State Sen. Scott Wiener has drawn up a new version of his sweeping and controversial bill meant to boost residential development near transit stations, in order to address the state’s housing shortage.
Now called Senate Bill 50, the proposal would still allow for more dense housing construction near transit hubs, while also providing a stronger degree of input from local municipalities, the Los Angeles Times reported.
In its current version, the bill would allow developers to build four- to five-story apartment complexes near major transit options, including Metro stations and some bus stations in L.A. It would let local officials propose alternative residential development plans if they are concerned about gentrification and displacement. The new version also bars developers from using the bill if they plan to demolish properties that renters have occupied in the last seven years.
One new element that may receive pushback: It would loosen zoning restrictions in wealthier neighborhoods or those with high-performing schools, even if there isn’t access to nearby transit. That would ensure that development would be shared among communities like Beverly Hills that have historically blocked dense development.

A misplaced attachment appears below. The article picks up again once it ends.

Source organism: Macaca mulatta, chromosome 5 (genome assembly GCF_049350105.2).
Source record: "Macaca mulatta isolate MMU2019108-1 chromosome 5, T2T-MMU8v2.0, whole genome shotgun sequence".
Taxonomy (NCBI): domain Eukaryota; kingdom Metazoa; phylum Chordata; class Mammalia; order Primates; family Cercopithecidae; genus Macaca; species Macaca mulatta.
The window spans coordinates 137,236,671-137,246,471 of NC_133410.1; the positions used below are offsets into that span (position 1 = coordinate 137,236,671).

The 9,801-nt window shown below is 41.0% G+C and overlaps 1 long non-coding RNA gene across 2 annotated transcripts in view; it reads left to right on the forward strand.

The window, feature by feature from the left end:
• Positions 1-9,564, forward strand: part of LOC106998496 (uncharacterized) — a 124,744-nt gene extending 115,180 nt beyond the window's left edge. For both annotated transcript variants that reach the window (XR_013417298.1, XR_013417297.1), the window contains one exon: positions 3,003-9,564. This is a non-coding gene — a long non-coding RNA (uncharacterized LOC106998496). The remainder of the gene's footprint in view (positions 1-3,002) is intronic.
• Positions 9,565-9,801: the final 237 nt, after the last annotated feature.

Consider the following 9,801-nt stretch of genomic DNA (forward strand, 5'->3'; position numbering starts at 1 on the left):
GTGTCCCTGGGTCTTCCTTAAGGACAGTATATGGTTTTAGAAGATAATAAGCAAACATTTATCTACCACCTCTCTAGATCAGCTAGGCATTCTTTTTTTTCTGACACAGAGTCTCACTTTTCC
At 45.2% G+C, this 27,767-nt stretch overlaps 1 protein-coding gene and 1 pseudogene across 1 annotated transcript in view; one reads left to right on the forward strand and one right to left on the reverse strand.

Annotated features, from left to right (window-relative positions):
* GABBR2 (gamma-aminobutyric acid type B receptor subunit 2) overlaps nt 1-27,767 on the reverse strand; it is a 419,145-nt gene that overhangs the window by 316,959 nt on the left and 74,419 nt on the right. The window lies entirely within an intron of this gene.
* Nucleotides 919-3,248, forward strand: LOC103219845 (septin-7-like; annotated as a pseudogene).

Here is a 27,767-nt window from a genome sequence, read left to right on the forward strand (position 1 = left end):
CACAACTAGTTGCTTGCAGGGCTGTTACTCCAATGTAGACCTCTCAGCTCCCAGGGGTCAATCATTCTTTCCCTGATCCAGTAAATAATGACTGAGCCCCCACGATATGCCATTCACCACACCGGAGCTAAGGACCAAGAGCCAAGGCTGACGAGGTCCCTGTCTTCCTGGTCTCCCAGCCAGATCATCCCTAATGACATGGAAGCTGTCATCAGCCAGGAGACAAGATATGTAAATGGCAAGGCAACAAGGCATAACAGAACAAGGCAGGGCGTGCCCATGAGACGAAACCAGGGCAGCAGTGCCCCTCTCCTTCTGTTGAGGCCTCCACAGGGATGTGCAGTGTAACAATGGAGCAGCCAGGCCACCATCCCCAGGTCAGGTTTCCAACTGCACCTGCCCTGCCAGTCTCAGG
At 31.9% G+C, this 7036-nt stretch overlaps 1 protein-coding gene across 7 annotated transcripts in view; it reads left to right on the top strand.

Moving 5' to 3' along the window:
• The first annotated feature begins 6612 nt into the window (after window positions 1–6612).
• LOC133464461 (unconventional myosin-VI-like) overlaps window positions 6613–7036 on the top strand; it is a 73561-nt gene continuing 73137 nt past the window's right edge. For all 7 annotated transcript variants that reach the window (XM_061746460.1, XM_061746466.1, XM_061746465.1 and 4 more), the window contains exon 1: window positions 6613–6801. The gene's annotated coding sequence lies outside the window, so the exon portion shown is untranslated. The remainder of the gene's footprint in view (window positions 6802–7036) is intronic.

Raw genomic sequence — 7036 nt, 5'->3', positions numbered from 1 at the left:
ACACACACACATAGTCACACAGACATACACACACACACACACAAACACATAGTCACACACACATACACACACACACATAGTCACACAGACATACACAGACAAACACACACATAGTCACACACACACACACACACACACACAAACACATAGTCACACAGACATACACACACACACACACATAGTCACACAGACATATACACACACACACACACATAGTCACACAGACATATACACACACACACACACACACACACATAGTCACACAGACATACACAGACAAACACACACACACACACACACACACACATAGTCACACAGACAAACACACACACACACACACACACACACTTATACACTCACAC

Critics of the previous version — that bill was called SB 827 — argued it took away local control over development and put it in the hands of Sacramento lawmakers. The L.A. City Council opposed SB 827.
While the new version has been toned down, Wiener — whose district includes the San Francisco area — maintained that “the heart of the bill is really the same,” he told the Times. SB 827 died a quick death at its first Senate hearing in April. [LAT] — Dennis Lynch